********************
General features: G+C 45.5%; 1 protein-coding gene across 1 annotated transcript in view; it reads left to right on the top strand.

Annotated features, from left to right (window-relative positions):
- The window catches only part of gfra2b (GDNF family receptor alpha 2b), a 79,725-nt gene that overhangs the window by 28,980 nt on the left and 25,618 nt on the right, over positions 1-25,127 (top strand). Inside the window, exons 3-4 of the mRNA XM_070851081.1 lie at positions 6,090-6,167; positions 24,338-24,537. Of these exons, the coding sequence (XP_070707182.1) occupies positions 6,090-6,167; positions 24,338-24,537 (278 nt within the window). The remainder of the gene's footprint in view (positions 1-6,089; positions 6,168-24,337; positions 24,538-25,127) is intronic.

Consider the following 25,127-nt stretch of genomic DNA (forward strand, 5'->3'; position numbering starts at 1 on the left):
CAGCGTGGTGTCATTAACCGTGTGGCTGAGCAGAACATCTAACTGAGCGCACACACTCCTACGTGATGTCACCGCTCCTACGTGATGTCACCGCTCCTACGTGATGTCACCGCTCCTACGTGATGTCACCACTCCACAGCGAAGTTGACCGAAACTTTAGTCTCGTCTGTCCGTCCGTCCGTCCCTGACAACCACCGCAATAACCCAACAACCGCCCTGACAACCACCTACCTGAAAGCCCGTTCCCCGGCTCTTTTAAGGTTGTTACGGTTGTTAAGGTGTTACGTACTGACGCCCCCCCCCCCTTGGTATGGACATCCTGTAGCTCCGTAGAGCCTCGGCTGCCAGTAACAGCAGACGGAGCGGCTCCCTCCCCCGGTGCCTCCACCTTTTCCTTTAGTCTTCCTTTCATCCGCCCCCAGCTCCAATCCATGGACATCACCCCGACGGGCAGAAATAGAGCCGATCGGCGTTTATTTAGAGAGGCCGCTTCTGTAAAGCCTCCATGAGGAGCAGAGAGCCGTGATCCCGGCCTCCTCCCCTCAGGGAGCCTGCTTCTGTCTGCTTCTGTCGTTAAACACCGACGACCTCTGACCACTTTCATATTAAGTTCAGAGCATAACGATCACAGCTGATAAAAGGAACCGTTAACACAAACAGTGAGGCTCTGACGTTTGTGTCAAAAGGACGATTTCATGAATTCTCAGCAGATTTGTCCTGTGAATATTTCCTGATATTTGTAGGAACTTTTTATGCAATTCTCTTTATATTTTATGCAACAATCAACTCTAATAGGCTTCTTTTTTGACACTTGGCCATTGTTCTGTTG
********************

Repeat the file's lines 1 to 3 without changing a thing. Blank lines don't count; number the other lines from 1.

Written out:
General features: G+C 45.5%; 1 protein-coding gene across 1 annotated transcript in view; it reads left to right on the top strand.

Annotated features, from left to right (window-relative positions):
- The window catches only part of gfra2b (GDNF family receptor alpha 2b), a 79,725-nt gene that overhangs the window by 28,980 nt on the left and 25,618 nt on the right, over positions 1-25,127 (top strand). Inside the window, exons 3-4 of the mRNA XM_070851081.1 lie at positions 6,090-6,167; positions 24,338-24,537. Of these exons, the coding sequence (XP_070707182.1) occupies positions 6,090-6,167; positions 24,338-24,537 (278 nt within the window). The remainder of the gene's footprint in view (positions 1-6,089; positions 6,168-24,337; positions 24,538-25,127) is intronic.